Sen. Brian Schatz (D-Hawaii), one of several Senate Commerce members negotiating a federal privacy bill, said Tuesday he doesn’t foresee a consensus measure coming out of the panel this month. Sen. Richard Blumenthal (D-Conn.), though, offered a more optimistic take, saying he’s “very hopeful” the group will release a bill in the next month. Schatz did say he expects to reintroduce his Data Care Act in February. The measure would require internet platforms to “reasonably secure” personal data, “promptly” inform users of breaches, and provide the FTC with new rulemaking authority and enhanced ability to fine offenders.
The New York Times We Need a National Rural Broadband Plan
In 2017, a full 30 percent of rural Americans (or 19 million people) and 21 percent of farms lacked broadband access. What we need today to solve this digital divide is a renewed federal commitment to rural communications. We need a national rural broadband policy, demonstrating that the United States is serious about becoming a fully connected nation.
Fortune The Next Era of Innovation Will Emphasize Privacy and Individualization, Report Says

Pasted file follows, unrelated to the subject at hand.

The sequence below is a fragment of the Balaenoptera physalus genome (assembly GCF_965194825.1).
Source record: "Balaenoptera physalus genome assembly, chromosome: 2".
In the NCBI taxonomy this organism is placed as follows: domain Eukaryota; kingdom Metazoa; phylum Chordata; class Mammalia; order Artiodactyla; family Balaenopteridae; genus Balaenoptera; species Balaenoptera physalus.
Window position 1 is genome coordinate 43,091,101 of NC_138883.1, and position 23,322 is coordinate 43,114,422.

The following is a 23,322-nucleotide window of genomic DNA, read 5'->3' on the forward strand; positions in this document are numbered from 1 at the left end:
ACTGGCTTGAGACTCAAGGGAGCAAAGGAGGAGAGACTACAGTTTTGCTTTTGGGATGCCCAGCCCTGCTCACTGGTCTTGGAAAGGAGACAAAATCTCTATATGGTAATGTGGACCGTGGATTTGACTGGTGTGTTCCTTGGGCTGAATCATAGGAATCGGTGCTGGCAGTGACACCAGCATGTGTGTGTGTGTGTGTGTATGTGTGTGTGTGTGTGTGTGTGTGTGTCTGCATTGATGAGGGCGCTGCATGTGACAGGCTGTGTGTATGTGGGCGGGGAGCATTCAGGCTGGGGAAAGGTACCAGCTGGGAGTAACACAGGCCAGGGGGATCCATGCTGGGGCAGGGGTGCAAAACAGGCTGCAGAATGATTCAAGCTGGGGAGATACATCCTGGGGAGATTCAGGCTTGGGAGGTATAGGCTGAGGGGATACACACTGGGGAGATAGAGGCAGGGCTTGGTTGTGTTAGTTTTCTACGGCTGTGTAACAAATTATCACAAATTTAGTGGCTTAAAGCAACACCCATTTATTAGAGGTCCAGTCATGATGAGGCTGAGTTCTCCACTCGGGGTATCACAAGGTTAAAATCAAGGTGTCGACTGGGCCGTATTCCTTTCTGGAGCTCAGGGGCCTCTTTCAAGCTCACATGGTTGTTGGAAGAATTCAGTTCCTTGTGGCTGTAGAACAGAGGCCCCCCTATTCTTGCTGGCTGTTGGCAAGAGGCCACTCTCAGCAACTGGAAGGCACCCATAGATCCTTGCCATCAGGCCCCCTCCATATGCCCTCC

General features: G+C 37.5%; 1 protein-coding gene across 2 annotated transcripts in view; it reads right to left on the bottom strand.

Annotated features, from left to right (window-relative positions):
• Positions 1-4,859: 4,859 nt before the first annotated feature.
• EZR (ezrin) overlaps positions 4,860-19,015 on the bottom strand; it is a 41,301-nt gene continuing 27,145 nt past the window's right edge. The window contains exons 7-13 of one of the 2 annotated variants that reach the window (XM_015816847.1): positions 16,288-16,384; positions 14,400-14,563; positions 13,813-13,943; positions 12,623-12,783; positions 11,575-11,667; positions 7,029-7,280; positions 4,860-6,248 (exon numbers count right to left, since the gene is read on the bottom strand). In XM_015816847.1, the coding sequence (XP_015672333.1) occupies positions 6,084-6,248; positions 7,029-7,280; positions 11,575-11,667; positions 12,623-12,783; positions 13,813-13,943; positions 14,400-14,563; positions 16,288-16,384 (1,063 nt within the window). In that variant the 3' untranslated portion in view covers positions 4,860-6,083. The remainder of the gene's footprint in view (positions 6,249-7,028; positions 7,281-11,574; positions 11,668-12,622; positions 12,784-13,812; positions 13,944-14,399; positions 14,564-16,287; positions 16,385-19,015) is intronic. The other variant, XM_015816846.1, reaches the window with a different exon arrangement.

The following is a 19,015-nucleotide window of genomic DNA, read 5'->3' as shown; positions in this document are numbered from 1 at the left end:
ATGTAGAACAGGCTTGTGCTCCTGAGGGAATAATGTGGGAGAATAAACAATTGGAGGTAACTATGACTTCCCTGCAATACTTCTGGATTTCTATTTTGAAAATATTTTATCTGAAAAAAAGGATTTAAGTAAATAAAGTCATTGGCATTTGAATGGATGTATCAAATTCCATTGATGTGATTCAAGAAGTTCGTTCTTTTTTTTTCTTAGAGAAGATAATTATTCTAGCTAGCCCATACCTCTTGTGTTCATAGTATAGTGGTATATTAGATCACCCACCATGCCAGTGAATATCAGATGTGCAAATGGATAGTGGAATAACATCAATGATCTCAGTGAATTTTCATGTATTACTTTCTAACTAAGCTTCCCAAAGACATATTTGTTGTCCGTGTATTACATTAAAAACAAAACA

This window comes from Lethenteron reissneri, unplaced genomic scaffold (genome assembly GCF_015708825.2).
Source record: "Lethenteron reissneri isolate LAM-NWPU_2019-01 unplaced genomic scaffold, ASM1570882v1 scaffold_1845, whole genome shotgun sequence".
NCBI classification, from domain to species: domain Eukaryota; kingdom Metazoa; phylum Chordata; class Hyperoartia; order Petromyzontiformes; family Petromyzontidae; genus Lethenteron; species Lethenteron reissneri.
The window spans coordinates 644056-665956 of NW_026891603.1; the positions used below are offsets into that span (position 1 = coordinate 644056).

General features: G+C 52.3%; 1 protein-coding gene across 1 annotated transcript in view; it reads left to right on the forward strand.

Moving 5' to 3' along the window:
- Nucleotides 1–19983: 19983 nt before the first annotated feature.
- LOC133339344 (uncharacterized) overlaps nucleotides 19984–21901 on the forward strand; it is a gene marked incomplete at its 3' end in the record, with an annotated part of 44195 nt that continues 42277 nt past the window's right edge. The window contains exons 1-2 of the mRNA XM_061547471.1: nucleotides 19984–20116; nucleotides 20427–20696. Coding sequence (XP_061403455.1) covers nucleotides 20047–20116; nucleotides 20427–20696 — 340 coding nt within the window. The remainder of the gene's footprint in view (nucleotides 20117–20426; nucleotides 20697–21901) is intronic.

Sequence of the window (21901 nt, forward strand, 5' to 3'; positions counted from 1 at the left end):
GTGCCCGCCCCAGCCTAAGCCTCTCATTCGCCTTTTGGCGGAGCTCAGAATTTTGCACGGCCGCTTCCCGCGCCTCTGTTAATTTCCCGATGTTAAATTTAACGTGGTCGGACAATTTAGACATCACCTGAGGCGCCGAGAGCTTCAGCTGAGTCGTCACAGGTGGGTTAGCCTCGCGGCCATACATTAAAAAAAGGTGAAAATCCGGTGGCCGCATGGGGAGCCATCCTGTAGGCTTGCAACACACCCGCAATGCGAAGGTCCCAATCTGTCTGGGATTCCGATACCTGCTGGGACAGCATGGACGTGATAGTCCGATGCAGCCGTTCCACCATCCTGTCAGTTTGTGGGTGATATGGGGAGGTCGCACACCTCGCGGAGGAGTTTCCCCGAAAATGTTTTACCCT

Over the next three years, companies will give consumers more control over their data, privacy, and how they interact with products and services, according to a new report. The insight comes from Accenture’s Technology Vision 2019 report released on Thursday. Successful brands will have to build trusted relationships with consumers, the report says, and that includes providing transparency and giving consumers control of their data. If consumers trust a brand, they’re more likely to offer up even more data in exchange for a better experience—thus continuing the cycle of improving the product or service and growing the business.
Financial Times Cisco calls for data law as tech split over privacy deepens (Paywall)
Cisco has joined Apple in calling for a US version of the European General Data Protection regulation, underlining the divisions among big technology companies over how to tackle privacy concerns. The technology hardware group told the Financial Times it wanted US politicians to enact a version of the European legislation in the coming months, despite others in the industry criticizing it as overly broad and punitive.
The Guardian EU recalls children’s smartwatch over data fears
The European commission said the Enox Safe-Kid-One, which comes fitted with a global positioning system (GPS), a microphone and speaker, posed a serious risk to children. The device is designed to allow parents to track the location of the wearer and contact them through an accompanying app. But the commission warned in its rapid alert system that the app could be easily hacked, allowing strangers to track children or conceal the wearer’s true location from their parents.